Back in the conference room in East-West Center’s Hawaii campus, one journalist asked Gleicher a straightforward question, “We appreciate that you want to stop the bad actors. Some would say Facebook is the bad actor. We know from the documents revealed by the whistleblowers that Facebook repeatedly ignored its own team’s findings that the algorithm was exaggerating all the bad behavior and sending people down rabbit holes. So, there’s this basic contradiction that Facebook makes money by being a bad actor. What can you do about that?

Gleicher laughed, settled in his chair and leaned forward. His response:

“It will surprise no one that this is something I hear quite a bit.”

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Laughter in the hall. 

“The fundamental truth, though, is that’s just not how the algorithm works. And there’s a bunch of really obvious reasons for that. I could say that the reasons are because of, sort of how problematic it is. But truthfully, it’s because if you want to build a functioning environment and business that people want to be part of, you can’t fill it with outrage. People don’t want that. And in fact, users have said that over and over again and have said that to us. Advertisers don’t want their products advertised next to disinformation, next to divisive narratives and users. If you want to build a platform that people will go to spend ten minutes on and then leave and never come back to, you can fill it with that type of stuff. But if you want to build a space that people want to engage with, want to spend time on, it can’t work like that. Now, the problem and the challenge, of course, is that when people gather together, there will be threat actors to try to exploit the platform.”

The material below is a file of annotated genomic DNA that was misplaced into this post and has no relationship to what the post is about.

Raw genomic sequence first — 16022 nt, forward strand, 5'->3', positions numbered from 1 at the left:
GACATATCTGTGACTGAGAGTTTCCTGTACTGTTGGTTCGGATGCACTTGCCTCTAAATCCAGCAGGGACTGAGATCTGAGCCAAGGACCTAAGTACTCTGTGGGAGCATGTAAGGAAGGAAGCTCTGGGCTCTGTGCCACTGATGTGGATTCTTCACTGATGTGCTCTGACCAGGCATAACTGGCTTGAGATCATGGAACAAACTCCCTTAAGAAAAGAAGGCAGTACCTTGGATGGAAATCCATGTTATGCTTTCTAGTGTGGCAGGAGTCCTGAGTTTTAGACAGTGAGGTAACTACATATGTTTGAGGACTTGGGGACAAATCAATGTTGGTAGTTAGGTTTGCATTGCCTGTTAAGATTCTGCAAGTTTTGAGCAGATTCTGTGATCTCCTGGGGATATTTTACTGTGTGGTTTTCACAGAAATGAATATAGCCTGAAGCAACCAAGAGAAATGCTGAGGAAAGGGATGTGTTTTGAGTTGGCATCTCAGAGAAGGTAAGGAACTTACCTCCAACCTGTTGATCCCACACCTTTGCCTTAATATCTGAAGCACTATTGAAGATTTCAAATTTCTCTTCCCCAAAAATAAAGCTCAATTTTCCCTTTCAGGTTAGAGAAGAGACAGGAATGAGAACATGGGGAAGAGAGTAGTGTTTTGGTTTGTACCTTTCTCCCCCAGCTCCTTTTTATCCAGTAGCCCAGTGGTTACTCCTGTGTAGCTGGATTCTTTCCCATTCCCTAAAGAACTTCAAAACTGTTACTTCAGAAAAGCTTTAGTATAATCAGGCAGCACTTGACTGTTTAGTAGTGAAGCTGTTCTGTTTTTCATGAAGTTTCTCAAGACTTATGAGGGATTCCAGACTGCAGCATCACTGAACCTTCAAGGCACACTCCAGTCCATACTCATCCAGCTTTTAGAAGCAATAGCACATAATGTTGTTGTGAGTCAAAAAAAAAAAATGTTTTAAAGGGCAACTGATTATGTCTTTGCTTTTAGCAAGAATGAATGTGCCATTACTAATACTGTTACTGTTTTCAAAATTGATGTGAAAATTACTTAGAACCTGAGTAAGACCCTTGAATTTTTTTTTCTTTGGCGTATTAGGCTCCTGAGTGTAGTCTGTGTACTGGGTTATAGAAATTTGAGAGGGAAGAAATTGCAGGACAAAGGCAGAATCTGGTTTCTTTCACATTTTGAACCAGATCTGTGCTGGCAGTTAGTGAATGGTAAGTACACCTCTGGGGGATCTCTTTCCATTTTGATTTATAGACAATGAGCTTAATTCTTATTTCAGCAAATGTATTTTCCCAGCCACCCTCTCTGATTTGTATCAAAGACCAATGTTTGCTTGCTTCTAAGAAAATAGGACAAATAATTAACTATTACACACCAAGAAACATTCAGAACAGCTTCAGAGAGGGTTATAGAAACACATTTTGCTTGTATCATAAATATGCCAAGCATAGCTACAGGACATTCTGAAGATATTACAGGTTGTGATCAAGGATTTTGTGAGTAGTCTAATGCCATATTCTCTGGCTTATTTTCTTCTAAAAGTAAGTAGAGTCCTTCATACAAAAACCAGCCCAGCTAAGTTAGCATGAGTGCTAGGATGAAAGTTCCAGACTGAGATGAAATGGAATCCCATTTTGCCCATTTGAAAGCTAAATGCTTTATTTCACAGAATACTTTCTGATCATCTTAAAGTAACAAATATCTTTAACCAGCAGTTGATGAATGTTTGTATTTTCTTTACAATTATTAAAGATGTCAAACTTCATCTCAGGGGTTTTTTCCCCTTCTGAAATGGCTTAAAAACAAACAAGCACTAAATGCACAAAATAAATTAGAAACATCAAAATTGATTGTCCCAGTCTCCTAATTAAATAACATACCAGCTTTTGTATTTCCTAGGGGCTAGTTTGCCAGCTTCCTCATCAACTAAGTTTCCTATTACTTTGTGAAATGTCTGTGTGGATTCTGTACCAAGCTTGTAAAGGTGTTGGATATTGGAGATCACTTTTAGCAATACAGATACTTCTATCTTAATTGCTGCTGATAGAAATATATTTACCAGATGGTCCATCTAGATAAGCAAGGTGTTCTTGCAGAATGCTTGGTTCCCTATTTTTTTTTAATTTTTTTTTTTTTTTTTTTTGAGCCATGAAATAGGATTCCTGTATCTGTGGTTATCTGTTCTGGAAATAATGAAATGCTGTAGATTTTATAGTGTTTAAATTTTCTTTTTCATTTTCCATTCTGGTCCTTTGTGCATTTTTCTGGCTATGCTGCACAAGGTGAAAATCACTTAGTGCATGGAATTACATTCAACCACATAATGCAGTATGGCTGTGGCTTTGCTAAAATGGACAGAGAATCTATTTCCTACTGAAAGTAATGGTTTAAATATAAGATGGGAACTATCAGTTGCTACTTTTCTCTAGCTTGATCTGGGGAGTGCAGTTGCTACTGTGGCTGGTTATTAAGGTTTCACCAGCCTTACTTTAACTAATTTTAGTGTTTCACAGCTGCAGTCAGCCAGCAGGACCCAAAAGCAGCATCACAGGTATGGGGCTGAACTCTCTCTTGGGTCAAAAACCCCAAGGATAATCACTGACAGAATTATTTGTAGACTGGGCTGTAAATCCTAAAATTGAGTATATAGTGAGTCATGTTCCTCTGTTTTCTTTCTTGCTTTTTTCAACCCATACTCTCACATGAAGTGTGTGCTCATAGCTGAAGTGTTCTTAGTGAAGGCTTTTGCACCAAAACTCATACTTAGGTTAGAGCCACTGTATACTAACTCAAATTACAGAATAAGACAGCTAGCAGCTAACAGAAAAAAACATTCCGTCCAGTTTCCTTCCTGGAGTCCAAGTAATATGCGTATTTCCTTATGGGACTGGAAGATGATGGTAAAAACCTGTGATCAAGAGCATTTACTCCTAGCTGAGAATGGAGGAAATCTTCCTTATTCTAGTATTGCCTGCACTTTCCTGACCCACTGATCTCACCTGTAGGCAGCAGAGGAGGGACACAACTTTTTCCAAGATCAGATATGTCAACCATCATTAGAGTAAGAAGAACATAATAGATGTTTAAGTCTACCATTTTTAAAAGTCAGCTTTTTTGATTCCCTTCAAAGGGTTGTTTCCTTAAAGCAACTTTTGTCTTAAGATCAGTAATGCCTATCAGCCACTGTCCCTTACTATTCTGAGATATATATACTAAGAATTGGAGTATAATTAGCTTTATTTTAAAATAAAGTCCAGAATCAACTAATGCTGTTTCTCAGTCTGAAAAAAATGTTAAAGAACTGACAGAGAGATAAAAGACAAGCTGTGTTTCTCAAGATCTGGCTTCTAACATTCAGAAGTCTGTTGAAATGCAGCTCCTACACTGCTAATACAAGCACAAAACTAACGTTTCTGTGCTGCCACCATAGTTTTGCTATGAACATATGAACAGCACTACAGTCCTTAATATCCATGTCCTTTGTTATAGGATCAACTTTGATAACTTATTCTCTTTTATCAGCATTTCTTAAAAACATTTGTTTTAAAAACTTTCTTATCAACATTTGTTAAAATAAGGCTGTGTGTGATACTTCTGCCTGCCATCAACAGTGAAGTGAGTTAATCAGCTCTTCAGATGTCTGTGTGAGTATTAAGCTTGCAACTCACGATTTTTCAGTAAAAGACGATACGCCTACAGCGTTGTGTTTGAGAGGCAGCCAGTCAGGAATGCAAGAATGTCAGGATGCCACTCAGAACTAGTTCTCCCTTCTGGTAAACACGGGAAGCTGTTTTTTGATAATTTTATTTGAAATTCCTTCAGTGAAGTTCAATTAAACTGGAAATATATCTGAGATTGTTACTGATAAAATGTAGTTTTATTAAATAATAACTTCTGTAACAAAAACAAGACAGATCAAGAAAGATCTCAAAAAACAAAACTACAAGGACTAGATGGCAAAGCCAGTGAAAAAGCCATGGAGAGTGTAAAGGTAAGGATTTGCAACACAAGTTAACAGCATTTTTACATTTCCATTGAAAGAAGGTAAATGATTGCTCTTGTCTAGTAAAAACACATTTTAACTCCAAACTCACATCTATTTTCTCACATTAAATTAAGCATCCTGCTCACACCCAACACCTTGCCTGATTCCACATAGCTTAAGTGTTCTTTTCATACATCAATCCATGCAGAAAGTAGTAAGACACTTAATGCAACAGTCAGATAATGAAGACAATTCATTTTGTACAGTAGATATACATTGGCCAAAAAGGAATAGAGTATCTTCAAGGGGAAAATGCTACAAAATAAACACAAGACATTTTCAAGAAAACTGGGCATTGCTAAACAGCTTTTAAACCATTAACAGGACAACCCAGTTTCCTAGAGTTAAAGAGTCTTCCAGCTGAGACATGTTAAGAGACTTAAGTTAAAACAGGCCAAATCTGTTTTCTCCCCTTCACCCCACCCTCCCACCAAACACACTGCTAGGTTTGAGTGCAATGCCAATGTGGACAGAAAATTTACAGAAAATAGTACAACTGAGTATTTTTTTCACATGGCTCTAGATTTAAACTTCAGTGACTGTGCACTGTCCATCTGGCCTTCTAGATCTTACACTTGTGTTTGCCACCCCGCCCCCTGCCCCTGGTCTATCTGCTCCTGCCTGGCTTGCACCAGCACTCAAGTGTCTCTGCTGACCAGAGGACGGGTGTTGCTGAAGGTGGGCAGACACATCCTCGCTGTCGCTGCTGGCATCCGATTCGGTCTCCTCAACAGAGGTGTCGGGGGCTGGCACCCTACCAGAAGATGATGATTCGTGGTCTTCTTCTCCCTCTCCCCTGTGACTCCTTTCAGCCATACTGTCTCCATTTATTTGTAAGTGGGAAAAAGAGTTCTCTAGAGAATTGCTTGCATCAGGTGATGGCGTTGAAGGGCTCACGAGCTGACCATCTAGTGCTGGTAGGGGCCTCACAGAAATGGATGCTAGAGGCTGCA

And then he went back to explaining what bad actors do, how the internet is essentially a hard place to be, and that Facebook’s ‘Trust and Safety’ team works hard. He emphasized he is at Meta because he believes this is where he can do the most good in tackling ‘bad actors’ and ‘coordinated actions.’

An Indian journalist from an independent news website asked even more specifically, “We are aware of the coordinated network of actors on Facebook and its other platforms which are spreading communal disinformation and calls for communal violence in India. Former Facebook India Policy Head had toldemployees at Facebook that penalizing violations by politicians from Mr. Modi’s party would hurt the company’s business prospects. Is Meta doing anything differently now?” 

Gleicher said, “So this is one of the reasons why we have those adversarial threat reports is that when we investigate and take down one of these networks, we share information about it publicly.” And some more about the quarterly threat reports, coordinated and uncoordinated threat actors. “There’s a reason we publish these reports, because many people share the concerns that you just described.”

Meta released its first human rights report on July 14, 2022, after much pressure from civil society groups. The report was found abysmally lacking, but Meta refused to expand on what read like a preview of a report.